Indigenous people in rural areas of Latin America face significant gaps in access to energy, water and sanitation services, transportation, health, and education services, among others. In twelve countries in our region:
- The access of indigenous peoples to sanitation services is 18% lower than that of non-indigenous peoples.
- 41% of rural indigenous people do not have access to electricity.
- 35% of rural indigenous households are overcrowded.
How Can We Build Solutions?
Designing and building infrastructure through conventional solutions is not enough to respond to these gaps and address the needs of diverse populations. We need differentiated public policies, which incorporate specific solutions that respond to the realities and aspirations of the indigenous people and territory in question.
When projects in indigenous communities do not consider local realities, they develop many weaknesses. The report “Working with Indigenous Peoples in Rural Water and Sanitation: Recommendations for an Intercultural Approach” by the Stockholm International Water Institute (SIWI), for example, notes that the lack of adaptation of water and sanitation projects to the local context of indigenous and ethnic minority populations has been a contributing factor to project failure. In turn, it highlights the importance of incorporating traditional knowledge, culture, and governance practices to improve the sustainability and effectiveness of projects in indigenous communities.
In this context, ethno-engineering can play a very relevant role in proposing equitable, sustainable, and environmentally sound development solutions, based on the concept of “good living” (“el buen vivir” in Spanish) of indigenous peoples.
What is Ethno-engineering?
Ethno-engineering is a discipline that values indigenous traditional knowledge as a source of inspiration for the implementation of environmentally sustainable engineering practices. It is a methodological proposal on how to adapt infrastructure and services to local problems and potentialities. This is achieved by taking the local ethnic identity as a starting point and using methodical and comprehensive participatory processes.
Infrastructure projects are adapted in a participatory manner and implemented through community agreements.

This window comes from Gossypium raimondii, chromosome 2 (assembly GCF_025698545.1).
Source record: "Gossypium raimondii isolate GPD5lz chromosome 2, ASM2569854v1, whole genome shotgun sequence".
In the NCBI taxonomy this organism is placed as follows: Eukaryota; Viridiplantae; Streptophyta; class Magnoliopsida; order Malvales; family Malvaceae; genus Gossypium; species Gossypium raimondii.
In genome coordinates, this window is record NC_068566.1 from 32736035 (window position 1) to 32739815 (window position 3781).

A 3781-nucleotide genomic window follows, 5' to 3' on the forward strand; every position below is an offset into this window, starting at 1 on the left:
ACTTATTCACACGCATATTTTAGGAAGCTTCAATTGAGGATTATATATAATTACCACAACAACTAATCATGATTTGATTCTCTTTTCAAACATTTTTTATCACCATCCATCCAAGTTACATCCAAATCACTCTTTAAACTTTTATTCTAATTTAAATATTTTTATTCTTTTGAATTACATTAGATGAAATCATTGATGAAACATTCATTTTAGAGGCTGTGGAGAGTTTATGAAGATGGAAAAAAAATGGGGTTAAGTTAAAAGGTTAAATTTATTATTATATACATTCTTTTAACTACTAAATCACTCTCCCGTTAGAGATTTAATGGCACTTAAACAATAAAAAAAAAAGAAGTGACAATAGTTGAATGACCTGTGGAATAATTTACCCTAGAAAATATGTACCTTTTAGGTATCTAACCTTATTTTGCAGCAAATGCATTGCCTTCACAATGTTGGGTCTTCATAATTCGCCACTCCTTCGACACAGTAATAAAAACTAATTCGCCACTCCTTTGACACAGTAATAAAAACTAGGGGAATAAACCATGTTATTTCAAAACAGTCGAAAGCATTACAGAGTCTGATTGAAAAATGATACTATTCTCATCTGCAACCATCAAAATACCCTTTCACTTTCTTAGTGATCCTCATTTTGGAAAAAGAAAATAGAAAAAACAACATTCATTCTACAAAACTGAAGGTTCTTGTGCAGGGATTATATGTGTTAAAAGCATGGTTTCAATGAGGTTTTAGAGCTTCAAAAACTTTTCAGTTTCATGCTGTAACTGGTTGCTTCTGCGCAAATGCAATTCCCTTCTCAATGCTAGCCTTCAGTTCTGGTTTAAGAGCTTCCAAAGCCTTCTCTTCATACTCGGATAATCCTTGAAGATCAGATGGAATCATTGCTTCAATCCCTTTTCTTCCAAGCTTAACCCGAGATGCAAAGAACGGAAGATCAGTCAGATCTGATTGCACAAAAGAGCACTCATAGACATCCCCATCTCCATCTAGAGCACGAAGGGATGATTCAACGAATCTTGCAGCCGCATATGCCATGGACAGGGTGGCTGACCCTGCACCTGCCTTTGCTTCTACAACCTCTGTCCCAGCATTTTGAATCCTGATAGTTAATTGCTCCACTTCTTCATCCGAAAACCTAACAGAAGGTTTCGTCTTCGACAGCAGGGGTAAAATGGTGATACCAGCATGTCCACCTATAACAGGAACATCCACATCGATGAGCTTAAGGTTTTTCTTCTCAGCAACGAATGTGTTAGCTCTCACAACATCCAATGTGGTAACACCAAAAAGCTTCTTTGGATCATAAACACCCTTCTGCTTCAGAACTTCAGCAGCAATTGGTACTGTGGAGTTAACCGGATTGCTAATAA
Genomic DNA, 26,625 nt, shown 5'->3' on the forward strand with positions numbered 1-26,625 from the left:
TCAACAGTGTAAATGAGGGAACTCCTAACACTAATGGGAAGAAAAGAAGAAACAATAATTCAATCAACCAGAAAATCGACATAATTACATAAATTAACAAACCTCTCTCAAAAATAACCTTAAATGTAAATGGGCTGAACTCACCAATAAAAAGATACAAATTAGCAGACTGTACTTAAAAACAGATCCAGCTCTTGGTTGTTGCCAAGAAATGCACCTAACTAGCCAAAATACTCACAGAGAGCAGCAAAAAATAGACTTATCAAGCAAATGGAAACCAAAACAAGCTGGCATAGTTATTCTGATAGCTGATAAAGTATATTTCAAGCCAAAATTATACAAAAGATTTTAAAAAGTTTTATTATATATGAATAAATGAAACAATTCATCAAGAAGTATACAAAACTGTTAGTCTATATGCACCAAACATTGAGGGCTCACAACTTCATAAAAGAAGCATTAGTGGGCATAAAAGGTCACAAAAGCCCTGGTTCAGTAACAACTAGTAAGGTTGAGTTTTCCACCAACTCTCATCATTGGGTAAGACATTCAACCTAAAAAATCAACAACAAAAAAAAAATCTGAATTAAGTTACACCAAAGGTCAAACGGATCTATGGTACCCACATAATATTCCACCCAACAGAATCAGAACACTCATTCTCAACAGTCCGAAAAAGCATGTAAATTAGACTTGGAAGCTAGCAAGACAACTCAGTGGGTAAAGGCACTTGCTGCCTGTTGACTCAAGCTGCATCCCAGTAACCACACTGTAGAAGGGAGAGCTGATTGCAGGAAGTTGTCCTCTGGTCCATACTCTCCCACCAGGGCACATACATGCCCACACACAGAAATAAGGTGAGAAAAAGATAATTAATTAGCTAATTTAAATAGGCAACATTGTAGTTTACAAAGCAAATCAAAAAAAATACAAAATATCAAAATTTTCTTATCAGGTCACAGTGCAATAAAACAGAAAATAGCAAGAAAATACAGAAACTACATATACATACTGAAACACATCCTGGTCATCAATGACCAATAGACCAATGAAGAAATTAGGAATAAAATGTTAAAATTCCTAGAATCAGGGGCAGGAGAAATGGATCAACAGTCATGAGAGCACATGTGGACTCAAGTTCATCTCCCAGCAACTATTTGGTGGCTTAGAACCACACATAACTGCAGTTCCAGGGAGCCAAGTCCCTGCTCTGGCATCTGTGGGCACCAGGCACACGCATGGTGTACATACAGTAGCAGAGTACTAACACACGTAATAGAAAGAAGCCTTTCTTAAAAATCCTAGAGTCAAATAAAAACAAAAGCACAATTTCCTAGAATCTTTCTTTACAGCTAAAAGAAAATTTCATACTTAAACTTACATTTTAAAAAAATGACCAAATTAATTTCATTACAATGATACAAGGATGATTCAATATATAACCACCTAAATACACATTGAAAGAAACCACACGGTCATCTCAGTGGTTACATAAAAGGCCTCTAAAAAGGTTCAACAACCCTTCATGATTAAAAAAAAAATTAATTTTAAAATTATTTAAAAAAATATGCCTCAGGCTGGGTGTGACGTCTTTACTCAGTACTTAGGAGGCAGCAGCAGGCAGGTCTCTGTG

Three Approaches that Guide Ethno-engineering Processes:
1. Social Engraving: Collective appropriation of the project
Participation is a guiding principle at all stages of an infrastructure project that includes ethno-engineering. Horizontal collaborations promote reflection, discussion, and agreement. This is done through co-learning, co-teaching, and co-creation between community and non-community actors throughout the project cycle. Additionally, the mechanisms of governance specific to indigenous peoples are incorporated into participatory processes to advance a sense of ownership, appropriation, maintenance, and long-term sustainability of the works.
2. Cultural Value: Recovery and revaluation of local heritage
Ethno-engineering captures the identity of the indigenous or ethnically diverse people who benefit from the governance, design, construction, and operation of infrastructure. This involves prioritizing local knowledge and skills. Thus, local culture – from its worldview to its construction culture – informs project dimensions. This includes morphology, construction inputs, adjustments to local climate, symbolism and own language, and essential services provided, among other aspects.
3. Environmental Conservation: Respect and sustainable use of local materials
Ethno-engineering prioritizes the use of local materials and the sustainable management of their sources in the territory. This involves in-depth research on the materials used and available in each region, as well as their physical and aesthetic characteristics. Also, how to ensure their sustainable use, both for construction and maintenance.
This proposal also seeks to understand how to inhabit the geography of the place, and the connections to the territory. It works to respect existing patterns of life (settlement forms, mobility, cultural land use) that exist, and contribute to sustainable living in the territory.
Do You Want to Learn More about Ethno-engineering?
Join our webinar, ETHNO-ENGINEERING – Best practices for its incorporation into health, education, and transportation projects, on May 9th at 2:00 pm ET.
You can also download the ethno-engineering guide by the IDB, available in Spanish. This guide seeks to implement ethno-engineering in infrastructure projects developed with and for indigenous peoples and other ethnically diverse populations in our region. It includes lessons learned, reflections and recommendations. We seek to introduce key concepts that allow teams to include ethnic-engineering in projects, from formulation and design to execution, operations, and maintenance.
*Blog cover photo by Ivan Dario Quiñones Sanchez, 2013.
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